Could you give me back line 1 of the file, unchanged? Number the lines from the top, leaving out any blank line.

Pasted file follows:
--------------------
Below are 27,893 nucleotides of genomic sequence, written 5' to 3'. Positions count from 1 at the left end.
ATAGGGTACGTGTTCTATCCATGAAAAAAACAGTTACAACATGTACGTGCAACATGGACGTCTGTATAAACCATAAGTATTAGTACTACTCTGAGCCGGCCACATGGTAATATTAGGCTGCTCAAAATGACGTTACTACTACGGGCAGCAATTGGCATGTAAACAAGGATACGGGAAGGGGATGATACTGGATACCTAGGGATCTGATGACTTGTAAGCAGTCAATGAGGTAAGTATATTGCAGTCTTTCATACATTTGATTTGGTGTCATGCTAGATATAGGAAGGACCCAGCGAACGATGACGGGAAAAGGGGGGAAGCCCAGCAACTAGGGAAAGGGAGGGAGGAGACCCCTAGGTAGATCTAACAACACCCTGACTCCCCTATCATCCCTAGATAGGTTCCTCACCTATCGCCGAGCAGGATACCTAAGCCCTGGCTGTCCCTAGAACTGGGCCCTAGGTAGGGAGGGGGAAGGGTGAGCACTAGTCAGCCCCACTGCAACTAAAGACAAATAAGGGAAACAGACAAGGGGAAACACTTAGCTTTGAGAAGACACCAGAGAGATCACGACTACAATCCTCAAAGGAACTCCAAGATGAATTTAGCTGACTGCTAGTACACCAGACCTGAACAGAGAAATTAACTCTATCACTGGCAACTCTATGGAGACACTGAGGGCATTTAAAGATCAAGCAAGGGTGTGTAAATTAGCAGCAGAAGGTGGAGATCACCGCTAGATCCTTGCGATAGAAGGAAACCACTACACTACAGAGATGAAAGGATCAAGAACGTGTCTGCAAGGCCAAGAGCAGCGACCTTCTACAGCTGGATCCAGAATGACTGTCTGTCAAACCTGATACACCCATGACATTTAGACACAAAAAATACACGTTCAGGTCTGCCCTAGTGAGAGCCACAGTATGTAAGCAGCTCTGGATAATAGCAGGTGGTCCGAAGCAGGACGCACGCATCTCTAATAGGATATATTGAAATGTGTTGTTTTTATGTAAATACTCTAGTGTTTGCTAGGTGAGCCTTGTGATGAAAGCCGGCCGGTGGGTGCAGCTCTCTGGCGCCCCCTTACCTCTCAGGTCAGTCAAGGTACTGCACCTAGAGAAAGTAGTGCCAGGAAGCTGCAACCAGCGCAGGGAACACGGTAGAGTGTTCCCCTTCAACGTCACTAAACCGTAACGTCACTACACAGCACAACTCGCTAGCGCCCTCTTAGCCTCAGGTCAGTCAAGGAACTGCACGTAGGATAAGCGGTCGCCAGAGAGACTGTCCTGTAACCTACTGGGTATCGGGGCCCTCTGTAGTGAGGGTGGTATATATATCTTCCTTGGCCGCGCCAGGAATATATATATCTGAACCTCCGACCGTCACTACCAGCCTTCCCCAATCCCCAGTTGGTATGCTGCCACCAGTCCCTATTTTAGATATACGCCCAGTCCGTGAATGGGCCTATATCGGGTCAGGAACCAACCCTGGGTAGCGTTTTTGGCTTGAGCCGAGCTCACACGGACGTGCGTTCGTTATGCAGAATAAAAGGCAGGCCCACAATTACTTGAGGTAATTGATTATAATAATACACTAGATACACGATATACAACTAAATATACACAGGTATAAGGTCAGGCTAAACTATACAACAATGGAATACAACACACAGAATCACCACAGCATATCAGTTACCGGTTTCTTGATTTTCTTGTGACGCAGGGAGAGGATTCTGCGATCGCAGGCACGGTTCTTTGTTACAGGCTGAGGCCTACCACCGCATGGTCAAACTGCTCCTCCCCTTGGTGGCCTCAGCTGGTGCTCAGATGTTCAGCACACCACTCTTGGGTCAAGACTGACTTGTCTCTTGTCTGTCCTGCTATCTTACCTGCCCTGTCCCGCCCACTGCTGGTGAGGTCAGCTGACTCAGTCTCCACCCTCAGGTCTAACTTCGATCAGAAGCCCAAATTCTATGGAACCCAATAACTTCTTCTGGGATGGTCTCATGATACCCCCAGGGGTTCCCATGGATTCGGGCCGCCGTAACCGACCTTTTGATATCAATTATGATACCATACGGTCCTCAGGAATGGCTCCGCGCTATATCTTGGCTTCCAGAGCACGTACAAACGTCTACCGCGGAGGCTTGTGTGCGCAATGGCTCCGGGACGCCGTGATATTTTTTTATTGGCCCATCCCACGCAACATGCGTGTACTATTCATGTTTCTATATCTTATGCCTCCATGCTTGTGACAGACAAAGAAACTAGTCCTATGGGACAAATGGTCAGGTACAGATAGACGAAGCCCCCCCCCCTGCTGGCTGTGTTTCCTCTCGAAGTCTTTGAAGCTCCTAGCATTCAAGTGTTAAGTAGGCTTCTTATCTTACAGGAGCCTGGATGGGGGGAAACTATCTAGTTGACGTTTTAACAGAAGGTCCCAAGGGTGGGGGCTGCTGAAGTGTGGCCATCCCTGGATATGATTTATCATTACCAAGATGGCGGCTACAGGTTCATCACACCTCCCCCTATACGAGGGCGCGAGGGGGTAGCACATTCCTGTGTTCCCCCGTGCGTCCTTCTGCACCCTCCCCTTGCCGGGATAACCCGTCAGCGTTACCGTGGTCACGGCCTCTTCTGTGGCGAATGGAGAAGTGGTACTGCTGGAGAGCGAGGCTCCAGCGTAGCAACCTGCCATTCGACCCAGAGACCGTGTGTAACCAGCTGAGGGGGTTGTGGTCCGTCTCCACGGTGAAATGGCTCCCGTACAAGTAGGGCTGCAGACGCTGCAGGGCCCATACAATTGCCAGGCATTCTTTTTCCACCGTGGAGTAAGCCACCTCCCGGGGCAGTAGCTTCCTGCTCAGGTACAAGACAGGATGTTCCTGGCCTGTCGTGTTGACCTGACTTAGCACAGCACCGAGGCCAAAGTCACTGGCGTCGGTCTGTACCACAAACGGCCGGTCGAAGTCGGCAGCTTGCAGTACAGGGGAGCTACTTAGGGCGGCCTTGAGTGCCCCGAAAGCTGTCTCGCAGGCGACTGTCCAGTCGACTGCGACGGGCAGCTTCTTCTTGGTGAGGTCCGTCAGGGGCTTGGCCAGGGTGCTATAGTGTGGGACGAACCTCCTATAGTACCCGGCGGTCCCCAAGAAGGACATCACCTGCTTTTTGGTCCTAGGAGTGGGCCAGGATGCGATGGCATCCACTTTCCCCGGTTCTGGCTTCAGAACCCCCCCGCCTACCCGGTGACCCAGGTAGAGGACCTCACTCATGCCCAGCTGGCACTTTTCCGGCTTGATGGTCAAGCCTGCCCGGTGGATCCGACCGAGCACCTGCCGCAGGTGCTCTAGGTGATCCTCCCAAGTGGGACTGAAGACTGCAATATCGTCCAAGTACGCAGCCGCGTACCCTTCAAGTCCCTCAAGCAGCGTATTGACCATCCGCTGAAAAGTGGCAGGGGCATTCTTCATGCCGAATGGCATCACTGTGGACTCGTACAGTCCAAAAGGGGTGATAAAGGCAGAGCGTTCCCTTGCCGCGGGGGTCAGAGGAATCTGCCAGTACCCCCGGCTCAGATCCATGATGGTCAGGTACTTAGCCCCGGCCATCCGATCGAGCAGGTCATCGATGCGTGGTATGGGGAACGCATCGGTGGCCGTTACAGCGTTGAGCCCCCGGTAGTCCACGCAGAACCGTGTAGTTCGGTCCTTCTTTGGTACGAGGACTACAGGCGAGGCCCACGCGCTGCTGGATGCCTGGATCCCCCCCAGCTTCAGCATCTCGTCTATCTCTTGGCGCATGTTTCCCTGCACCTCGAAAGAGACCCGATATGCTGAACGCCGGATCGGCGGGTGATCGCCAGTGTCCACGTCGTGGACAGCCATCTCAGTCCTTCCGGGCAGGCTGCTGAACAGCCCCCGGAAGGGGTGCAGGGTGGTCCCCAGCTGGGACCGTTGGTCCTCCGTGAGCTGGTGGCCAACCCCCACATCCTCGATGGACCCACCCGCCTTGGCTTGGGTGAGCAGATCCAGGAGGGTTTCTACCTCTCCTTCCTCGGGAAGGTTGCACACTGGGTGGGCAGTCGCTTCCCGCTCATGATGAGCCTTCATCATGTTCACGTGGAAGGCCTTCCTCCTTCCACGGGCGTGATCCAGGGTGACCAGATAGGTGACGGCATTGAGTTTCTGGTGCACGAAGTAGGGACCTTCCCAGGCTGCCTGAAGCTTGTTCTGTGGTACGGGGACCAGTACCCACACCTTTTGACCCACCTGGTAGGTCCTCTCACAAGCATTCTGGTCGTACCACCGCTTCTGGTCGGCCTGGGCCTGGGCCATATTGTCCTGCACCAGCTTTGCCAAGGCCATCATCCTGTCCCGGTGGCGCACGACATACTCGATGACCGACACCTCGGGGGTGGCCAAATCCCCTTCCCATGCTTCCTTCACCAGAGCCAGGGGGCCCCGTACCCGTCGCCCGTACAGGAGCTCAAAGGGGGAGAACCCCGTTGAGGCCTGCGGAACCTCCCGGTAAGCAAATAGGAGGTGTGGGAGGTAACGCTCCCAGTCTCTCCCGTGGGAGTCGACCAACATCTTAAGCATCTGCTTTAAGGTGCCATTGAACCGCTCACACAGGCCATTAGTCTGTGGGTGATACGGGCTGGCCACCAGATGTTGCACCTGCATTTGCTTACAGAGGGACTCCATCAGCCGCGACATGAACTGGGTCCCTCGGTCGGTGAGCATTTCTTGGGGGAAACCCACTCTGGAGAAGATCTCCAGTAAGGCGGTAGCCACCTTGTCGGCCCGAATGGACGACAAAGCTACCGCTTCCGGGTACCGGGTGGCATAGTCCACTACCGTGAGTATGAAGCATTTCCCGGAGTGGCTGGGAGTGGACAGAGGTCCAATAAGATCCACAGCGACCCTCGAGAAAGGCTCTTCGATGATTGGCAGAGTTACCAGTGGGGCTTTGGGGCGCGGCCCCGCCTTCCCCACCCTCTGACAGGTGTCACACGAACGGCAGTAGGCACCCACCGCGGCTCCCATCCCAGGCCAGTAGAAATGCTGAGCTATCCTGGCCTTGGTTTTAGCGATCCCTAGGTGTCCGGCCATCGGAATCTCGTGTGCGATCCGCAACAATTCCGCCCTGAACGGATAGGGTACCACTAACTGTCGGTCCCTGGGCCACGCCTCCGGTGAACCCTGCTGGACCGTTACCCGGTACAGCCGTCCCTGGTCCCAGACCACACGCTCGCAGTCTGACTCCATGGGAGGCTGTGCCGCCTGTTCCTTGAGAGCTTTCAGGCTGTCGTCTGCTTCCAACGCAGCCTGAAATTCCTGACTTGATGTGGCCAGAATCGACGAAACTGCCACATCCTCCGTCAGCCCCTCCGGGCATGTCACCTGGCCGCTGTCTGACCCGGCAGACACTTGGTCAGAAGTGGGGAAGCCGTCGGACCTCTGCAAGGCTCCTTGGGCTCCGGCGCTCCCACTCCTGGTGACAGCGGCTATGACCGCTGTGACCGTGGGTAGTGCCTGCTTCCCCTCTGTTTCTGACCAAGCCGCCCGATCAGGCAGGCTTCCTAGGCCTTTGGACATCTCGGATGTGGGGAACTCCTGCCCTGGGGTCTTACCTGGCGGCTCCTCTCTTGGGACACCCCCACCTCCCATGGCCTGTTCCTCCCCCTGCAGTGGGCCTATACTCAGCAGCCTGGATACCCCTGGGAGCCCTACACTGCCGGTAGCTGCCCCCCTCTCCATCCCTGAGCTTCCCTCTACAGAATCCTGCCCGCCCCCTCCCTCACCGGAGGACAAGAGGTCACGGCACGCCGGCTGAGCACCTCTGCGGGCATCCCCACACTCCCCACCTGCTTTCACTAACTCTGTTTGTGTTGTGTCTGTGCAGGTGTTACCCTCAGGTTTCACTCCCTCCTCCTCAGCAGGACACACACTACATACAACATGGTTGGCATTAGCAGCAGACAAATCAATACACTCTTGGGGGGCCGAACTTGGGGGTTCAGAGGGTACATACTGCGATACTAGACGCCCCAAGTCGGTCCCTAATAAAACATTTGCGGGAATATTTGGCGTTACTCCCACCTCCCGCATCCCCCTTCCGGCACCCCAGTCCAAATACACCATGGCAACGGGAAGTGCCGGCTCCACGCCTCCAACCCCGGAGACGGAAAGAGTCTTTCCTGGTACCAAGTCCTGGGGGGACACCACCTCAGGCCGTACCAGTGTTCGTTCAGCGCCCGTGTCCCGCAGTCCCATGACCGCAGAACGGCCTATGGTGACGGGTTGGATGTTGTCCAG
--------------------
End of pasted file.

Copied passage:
Below are 27,893 nucleotides of genomic sequence, written 5' to 3'. Positions count from 1 at the left end.